The high temperature method may be a method for producing a molten metal (which term includes a metal alloy, including a ferroalloy) in a metallurgical furnace.

The method may be a method of producing steel. The steelmaking method may be an electric arc steelmaking method. The steelmaking method may be a basic oxygen steelmaking method.

The method may be a method of producing iron.

The present invention is based on a realisation of the applicant during the course of a research and development project that it is possible to produce a composite product that comprises metal bearing units, more particularly, iron-bearing units in the form of mill scale fines and a polymeric material binder in the form of recycled low density polyethylene that is well-suited in terms of materials handling, chemistry, and processing properties for use in an electric arc furnace steelmaking method. In particular, the applicant found in the course of the project that the polymeric material acted as an effective binder for the iron-bearing fines in the composite product and provided a source of energy. The present invention is also based on a realisation of the applicant during the course of the project that it is possible to produce a composite product that comprises carbon-bearing units in the form of coke fines and a polymeric material binder in the form of recycled low density polyethylene that is well-suited in terms of materials handling, chemistry, and processing properties for use in an electric arc furnace steelmaking method.

The present invention is also based on a realisation of the applicant during the course of the project that hot forming, for example by hot extrusion, of mixtures of the above-described metal-bearing units and/or carbon-bearing units and polymeric material binder at temperatures at which at least part of the polymeric material binder had melted and the other components of the mixture remained as solids is an effective method of producing composite products with the required materials handling, chemistry, and processing properties for use in an electric arc furnace steelmaking method.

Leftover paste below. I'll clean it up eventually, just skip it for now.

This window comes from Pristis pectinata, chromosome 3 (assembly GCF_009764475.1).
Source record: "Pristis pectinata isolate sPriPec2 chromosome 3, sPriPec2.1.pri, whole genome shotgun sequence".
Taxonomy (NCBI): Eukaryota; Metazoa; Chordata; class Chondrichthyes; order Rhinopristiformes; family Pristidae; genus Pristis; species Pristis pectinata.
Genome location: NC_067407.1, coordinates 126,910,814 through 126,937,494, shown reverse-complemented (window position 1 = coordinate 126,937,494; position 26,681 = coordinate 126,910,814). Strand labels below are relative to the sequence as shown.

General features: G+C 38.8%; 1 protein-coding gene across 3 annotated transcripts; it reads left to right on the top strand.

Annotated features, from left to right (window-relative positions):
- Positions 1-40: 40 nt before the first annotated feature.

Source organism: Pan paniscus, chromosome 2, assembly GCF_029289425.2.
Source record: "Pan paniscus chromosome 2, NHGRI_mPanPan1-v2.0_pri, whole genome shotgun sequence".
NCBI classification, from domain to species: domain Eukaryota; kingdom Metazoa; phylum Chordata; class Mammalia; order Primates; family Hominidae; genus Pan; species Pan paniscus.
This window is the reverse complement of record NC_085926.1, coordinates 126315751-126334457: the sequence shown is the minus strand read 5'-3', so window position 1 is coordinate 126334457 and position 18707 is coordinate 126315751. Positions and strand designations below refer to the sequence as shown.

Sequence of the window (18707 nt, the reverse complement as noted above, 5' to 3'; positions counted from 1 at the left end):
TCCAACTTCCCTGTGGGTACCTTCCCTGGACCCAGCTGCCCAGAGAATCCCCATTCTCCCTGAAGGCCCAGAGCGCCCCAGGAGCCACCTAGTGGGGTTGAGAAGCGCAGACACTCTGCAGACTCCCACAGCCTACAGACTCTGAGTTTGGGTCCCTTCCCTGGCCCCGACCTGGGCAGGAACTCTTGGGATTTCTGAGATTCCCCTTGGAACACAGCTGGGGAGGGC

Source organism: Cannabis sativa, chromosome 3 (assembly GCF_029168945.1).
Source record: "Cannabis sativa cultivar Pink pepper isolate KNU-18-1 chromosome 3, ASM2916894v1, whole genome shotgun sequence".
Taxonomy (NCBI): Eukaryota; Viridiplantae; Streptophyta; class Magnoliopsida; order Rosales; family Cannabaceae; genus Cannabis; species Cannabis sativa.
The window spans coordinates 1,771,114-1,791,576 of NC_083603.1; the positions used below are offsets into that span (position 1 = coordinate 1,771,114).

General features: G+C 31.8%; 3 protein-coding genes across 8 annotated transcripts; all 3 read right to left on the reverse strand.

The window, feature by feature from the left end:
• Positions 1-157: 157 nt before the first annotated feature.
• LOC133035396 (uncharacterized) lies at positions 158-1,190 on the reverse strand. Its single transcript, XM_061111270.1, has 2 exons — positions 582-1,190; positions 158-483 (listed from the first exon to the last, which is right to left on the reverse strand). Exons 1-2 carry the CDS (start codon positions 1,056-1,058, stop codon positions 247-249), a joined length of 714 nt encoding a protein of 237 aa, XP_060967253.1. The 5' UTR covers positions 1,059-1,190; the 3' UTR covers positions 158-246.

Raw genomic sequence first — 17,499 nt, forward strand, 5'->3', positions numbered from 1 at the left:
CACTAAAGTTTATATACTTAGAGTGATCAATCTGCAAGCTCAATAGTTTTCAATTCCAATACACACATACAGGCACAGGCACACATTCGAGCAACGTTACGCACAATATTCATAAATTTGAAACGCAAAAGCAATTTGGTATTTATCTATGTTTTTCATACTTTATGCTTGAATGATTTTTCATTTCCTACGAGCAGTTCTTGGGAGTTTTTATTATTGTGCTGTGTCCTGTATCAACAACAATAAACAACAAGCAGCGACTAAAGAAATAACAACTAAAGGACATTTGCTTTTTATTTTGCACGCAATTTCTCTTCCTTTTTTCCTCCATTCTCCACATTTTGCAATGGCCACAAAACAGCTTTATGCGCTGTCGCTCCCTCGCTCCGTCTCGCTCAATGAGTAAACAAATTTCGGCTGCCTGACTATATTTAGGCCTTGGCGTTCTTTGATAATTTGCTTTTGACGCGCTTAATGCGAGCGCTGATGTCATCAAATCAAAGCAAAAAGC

The present invention is also based on a realisation of the applicant during the course of the project that the metal-bearing based composite product and the carbon unit based composite product of the invention has wider end-uses than steelmaking. In particular, the applicant has realised that the carbon unit-based composite product of the invention has applications as a replacement for fossil fuels in power stations and kilns, such as cement making kilns, and other applications that require heat to be generated by fossil or engineered fuels.

The research and development project included laboratory work on a wide range of products having 10-45 wt.% of a polymeric material in the form of low density polyethylene in accordance with the present invention.

The laboratory work included work on composite products comprising metal- bearing, specifically iron-bearing, material in the form of mill scale and the polymeric material in the above ranges. The laboratory work found almost 100% reduction of the iron oxide in these products to molten iron.

The laboratory work also included work on composite products comprising carbon-bearing material in the form of coke fines and the polymeric material in the above ranges. One example of the product had a composition of 24 wt.% low density polyethylene binder, 1 wt.% processing aid, 75 wt.% coke fines and other carbon-containing material.

The research and development project also included a 1 tonne trial of a sample composition of the product of the present invention in an electric arc steelmaking furnace of the applicant.

The sample product for the trial was extruded successfully on a standard commercial hot extruder.

The continuous "rope" that was produced by the extruder was formed into large "pattie" shapes, of the order of 3 kg.

The sample product had a composition of 24 wt.% low density polyethylene, 1 wt.% processing aid, 7 wt.% coke, and 68 wt.% mill scale.

The 1 tonne of the product patties was charged into a hot heel of the electric arc furnace. The effect of the addition of the charge of the product was monitored via cameras and standard data recording of chemistry and method operating parameters.

The heat balance for the addition is set out below. Product 1 ,000kg = 680kg FeO (510kg Fe) + 240kg LDPE + 70kg Coke

Heat In 240kg LDPE x 12.9 kWhr/kg

= 3,096 kWhr

Heat Out Iron oxide reduction = 2kWhr/kg * x 680kg

= 1 ,360 kWhr

Iron melting = 510kg x 0.44kWhr/kg

= 225 kWhr

Balance 3,096 - (1 ,360 + 225)

= +1 ,51 1 kWhr

It is noted that the above heat balance is based on theoretical data from standard reference materials and data obtained from an electric arc steelmaking plant of the applicant in NSW, Australia.

Some key findings of the trial are as follows.